Is Breast Cancer Gender Neutral?
I have been invited to speak this month at a variety of venues in regard to Female Hormones and the impact on breast cancer. I know that 95% of female breast cancer has been directly linked to estrogen. In the course of my studies and in the research for “Dr. Bob’s Men’s Health- The Basics” I also discovered how prevalent male breast cancer is today. When I first started my research there were about 200 men that died from breast cancer per year; the total now is over 400. I have listed some information from my own studies as well as from additional sources on the subject.
Learn More About Male Breast Cancer:
Male breast cancer occurs when malignant cells form in the tissues of the breast. Any man can develop breast cancer, but it is most common among men who are 60–70 years of age. About 1% of all breast cancers occur in men. About 2,000 men are diagnosed with breast cancer annually, with about 450 deaths due to male breast cancer occurring each year.
Many men may be surprised to learn that they can get breast cancer. Men have breast tissue that develops in the same way as breast tissue in women, and is susceptible to cancer cells in the same way. In girls, hormonal changes at puberty cause female breasts to grow. In boys, hormones made by the testicles prevent the breasts from growing. Breast cancer in men is uncommon because male breasts have ducts that are less developed and are not exposed to growth-promoting female hormones.
Just like in women, breast cancer in men can begin in the ducts and spread into surrounding cells. More rarely, men can develop inflammatory breast cancer or Paget’s disease of the nipple, which happens when a tumor that began in a duct beneath the nipple moves to the surface. Male breasts have few if any lobules, and so lobular carcinoma rarely, if ever, occurs in men.
Men should also be aware of gynecomastia, the most common male breast disorder. Gynecomastia is not a form of cancer, but does cause a growth under the nipple or areola that can be felt, and sometimes seen. Gynecomastia is common in teenage boys due to hormonal changes during adolescence, and in older men, due to late-life hormonal shifts. Certain medications can cause gynecomastia, as can some conditions, such as Klinefelter syndrome. Rarely, gynecomastia is due to a tumor. Any such lumps should be examined by your doctor.
Male Breast Cancer Risk Factors
Any man can develop male breast cancer. Factors that may increase risk include –
- Age: Male breast cancer is most common among men age 60–70.
- Alcohol: Excessive consumption of alcohol may increase risk.
- Exposure to radiation: Men who have undergone radiation treatment to the chest, such as for the treatment of cancer, are more likely to develop breast cancer.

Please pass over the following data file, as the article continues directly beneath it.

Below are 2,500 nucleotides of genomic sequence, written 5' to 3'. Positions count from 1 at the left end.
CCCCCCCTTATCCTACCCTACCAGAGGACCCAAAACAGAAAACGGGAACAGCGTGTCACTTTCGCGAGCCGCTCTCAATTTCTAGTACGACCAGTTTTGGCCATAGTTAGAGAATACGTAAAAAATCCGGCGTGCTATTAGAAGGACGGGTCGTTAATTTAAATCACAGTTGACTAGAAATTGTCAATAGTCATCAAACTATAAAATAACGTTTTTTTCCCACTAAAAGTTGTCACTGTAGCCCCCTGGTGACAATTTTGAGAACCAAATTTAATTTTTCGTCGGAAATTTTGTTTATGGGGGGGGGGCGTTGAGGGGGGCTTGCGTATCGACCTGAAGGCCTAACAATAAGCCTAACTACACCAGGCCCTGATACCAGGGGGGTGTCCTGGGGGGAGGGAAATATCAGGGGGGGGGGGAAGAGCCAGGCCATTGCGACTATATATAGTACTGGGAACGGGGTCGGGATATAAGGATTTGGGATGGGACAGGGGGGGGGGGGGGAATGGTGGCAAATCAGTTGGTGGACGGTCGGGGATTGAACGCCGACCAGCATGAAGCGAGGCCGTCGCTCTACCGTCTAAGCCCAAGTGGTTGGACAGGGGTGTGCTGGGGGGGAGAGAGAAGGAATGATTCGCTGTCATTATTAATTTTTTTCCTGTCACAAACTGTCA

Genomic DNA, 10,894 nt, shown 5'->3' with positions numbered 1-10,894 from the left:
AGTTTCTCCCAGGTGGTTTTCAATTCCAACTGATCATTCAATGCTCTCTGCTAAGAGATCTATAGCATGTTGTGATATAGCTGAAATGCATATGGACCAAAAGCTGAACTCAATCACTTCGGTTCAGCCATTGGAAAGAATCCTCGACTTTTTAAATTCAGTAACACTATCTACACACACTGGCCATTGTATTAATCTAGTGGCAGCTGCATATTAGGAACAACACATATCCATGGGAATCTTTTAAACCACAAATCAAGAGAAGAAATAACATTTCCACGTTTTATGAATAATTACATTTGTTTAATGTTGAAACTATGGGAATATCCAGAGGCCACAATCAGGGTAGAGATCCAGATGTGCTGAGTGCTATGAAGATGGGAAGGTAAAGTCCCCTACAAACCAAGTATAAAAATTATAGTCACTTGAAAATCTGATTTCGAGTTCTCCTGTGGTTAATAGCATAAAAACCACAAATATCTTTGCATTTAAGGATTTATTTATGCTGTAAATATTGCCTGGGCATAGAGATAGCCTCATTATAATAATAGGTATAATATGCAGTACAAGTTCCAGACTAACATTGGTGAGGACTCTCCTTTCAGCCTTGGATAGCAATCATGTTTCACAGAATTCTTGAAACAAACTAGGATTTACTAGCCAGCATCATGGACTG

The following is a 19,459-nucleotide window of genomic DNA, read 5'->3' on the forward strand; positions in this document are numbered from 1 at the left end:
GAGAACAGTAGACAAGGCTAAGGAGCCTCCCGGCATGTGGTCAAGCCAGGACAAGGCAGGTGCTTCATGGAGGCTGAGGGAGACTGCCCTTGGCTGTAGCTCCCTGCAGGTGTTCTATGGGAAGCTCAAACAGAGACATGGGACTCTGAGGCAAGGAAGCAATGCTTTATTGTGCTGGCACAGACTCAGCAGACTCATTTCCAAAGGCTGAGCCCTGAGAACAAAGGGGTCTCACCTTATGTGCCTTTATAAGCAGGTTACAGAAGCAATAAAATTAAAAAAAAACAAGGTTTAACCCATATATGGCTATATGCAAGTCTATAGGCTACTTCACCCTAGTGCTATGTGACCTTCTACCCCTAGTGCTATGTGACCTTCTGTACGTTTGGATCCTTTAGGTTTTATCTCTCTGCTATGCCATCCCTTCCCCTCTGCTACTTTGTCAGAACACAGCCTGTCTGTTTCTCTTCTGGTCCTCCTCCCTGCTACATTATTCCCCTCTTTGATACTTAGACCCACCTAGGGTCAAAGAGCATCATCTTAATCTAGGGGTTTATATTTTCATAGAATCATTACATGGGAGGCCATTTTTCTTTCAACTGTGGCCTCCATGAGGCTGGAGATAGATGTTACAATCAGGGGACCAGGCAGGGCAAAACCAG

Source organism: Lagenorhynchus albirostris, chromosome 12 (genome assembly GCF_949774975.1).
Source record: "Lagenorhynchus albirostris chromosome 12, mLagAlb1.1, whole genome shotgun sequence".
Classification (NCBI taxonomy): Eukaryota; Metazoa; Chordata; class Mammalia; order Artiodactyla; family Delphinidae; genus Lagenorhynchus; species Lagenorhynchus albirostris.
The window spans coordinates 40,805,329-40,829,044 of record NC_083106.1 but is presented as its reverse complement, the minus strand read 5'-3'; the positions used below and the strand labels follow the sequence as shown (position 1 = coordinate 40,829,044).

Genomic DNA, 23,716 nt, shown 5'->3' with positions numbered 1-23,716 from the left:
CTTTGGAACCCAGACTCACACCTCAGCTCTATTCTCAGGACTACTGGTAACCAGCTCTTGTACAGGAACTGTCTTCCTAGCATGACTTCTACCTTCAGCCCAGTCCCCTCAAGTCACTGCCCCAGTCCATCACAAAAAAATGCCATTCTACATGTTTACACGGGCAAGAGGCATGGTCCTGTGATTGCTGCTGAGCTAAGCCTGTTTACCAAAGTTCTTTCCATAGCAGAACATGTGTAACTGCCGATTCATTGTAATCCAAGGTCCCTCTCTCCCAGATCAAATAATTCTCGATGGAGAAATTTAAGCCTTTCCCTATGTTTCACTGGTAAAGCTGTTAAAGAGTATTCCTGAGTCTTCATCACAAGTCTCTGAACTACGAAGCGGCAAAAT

- High estrogen levels: Having a disease connected to increased amounts of estrogen in the body, such as cirrhosis or Klinefelter syndrome (a genetic disorder). We strongly encourage our male patients to avoid soy products. I also recommend a product called Ca D-Glucarate™ from Biotics Research Corp., two to three daily; CaDG assists in the processing of outside in estrogen. Also, men who take testosterone have a greater potential to have it “flipped” over to estrogen because of an enzyme called aromatase.
Men who have several female relatives who have had breast cancer, especially those with a mutation of the BRCA2 gene are at a higher risk. Weight: Men who are obese may be at greater risk for male breast cancer. Fat cells convert the male hormone androgen into the female hormone estrogen, which may lead to an increased amount of estrogen in the body, possibly triggering breast cancer. If you have several male breast cancer risk factors, talk with your doctor to ensure he or she can monitor your health appropriately.
Male Breast Cancer Symptoms
Male breast cancer symptoms can be similar to those experienced by women and may include: Lumps in the breast, usually painless; thickening of the breast. Changes to the nipple or breast skin, such as dimpling, puckering or redness. Discharge of fluid from the nipples
Detecting Male Breast Cancer
Male breast cancer is typically found through a clinical breast exam. If your doctor feels any lumps, a mammogram or ultrasound may then be used to look for any abnormalities within the breast. If you have nipple discharge, your doctor can examine the fluid to look for cancerous cells. A biopsy is used to make a definitive diagnosis of breast cancer, including the type and stage. Men who have noticed their breasts increasing in size would be wise to have a Male Hormone Saliva Panel to assess their testosterone and estrogen levels.
Just Tell Me What To Do!
- Both genders should minimize estrogen foods such as soy
- Avoid food from cans and drink water from a pure source
- Do not eat foods that are warmed in the microwave in plastic containers
- Maintain optimal thyroid function
- your colon should be mobile
- Manage your weight with a BMI under 25
- Reduce any beverage, potion or lotion that compromises liver function including your meds
Read Dr. Bob’s Men’s Health – The Basics or Dr. Bob’s Drugless Guide to Balancing Female Hormones.
If you have any general health questions about this article, please email askdrbob at druglessdoctor dot com, or schedule a consultation with Dr. Bob.
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